A recent article I wrote for Fatherly frequently pops into my head. The article discussed my tendency to shy away from my parent’s style of discipline and not enforcing rules on my kids which aren’t my own rules.
Every day, I let go of one more commandment etched in stone on the tablets in my head.
It could be from exhaustion or just not caring anymore. It could be because the kids ignore some decrees so why bother.
I wasn’t sure why I enforced so many of these unnecessary rules for kids until I saw a recent interview with Kanye West.
Yes, that Kanye West.
Yeezy’s Thoughts On Unnecessary Rules For Kids
West talked about parenting his kids and unnecessary rules for kids. Before watching his Kimmel appearance, I couldn’t imagine Yeezy and I having a similar parenting style.
We probably don’t.
But he touched a nerve when discussing his children and…coffee tables.
“Sometimes we need to break the simulation. Here’s what I mean by simulation. Let’s start with acting. When a 2-year-old screams at a restaurant, the entire restaurant screams ‘teach that kid how to act.’ We’re all unpaid actors in some giant script that we didn’t write.
Simulation – a 2-year-old jumps on a coffee table and someone says ‘that’s a coffee table, don’t jump on that.’ So it went from something that makes him feel like Superman, with his cape on, to having to think about this family member he doesn’t like anyway. He’s 2 years old, doesn’t give a f*ck about coffee or a coffee table, and he’s starting to calculate all these things and by the time you’re 40 years old you’ve got a wall full of coffee tables.”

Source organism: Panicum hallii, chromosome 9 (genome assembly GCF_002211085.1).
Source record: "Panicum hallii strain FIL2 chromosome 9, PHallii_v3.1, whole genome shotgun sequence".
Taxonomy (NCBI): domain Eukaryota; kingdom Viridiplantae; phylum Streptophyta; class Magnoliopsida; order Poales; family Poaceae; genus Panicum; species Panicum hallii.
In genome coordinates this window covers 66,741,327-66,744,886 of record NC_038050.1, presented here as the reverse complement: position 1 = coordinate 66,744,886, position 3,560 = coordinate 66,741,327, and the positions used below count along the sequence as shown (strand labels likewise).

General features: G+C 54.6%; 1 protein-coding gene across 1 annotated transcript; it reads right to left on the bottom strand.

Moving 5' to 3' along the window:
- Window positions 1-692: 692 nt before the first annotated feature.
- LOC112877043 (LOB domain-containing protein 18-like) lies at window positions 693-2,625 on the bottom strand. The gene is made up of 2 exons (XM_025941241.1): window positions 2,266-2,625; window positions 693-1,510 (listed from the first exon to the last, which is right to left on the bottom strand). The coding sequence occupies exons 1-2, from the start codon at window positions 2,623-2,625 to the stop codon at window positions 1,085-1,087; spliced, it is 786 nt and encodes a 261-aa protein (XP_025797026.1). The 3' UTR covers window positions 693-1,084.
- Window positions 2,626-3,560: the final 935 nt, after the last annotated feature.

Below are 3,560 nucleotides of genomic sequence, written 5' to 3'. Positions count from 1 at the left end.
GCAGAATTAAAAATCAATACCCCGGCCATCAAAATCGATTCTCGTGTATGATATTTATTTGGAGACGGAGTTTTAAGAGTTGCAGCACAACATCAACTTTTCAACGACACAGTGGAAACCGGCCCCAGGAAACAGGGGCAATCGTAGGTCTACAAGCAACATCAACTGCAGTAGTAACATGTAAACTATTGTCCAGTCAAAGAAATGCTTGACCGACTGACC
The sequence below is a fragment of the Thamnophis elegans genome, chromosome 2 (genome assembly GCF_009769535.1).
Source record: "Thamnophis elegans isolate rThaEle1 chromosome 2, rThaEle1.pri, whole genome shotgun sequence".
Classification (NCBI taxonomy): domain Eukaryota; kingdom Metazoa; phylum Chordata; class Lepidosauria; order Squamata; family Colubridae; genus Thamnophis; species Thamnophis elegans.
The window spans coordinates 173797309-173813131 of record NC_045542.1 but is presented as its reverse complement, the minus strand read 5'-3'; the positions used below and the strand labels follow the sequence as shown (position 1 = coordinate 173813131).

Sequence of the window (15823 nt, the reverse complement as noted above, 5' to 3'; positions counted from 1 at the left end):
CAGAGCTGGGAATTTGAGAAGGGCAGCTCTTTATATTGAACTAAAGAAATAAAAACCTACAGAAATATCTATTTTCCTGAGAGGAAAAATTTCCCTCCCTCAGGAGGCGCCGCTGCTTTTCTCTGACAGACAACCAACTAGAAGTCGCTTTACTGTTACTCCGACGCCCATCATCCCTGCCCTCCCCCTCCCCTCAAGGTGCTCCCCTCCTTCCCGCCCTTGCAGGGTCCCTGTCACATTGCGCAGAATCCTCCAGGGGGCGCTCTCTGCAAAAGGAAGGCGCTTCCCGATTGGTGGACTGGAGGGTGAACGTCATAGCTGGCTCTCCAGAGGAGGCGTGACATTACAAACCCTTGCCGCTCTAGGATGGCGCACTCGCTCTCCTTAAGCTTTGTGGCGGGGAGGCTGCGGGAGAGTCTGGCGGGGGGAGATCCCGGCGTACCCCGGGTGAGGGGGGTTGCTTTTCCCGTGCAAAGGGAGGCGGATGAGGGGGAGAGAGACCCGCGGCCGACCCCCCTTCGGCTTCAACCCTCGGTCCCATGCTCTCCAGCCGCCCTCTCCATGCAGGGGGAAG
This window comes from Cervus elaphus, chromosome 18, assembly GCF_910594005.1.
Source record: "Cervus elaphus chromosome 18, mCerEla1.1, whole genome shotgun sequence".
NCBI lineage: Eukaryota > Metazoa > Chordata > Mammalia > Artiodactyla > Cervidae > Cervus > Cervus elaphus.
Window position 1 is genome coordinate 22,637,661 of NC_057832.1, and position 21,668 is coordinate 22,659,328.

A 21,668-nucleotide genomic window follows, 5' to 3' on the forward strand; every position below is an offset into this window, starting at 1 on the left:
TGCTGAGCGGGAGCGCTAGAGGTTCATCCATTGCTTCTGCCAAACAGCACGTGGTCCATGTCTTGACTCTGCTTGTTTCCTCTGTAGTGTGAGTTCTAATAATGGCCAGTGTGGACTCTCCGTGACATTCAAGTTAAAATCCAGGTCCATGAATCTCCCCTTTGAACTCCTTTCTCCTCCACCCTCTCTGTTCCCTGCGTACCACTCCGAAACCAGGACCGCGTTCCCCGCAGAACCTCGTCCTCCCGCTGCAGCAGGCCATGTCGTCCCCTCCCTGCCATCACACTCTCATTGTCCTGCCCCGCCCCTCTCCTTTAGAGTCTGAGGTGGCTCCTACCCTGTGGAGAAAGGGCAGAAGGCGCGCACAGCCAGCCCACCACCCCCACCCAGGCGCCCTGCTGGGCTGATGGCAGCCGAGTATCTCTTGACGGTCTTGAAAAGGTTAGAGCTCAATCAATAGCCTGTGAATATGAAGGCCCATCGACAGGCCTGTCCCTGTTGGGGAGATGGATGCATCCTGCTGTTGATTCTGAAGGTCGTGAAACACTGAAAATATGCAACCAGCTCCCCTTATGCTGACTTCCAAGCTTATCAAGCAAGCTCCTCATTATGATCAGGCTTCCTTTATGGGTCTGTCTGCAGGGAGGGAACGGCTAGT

My reaction to that monologue is the same as Jimmy Kimmel’s when he replies “I think I understand what you’re saying.”
I do get where West is coming from, though he lost me on the whole simulation thing.
Rules. There are many rules which are necessary for survival.
Unnecessary rules for kids which point them in a specific direction in life.
I’m slowly trying to eliminate the unnecessary rules.
I don’t care about the music playing in the car. Let’s all agree on something.
I don’t care if their clothes don’t match when they picked out the outfit themselves.
I’m not reacting to a toy being broken on purpose to create another toy. It’s not my toy.
“Oh, you cut up all the crayons, added hot water, and made a Crayola stew? Cool!”
I’m not advocating allowing kids to run wild and be morons. I’m suggesting parents ask the question of “but why?” when enforcing specific rules.
I will tell the kids to stop dancing on a coffee table for safety reasons.
I won’t tell them to get down off the table just because of the fear of how other people view them for dancing on coffee tables.
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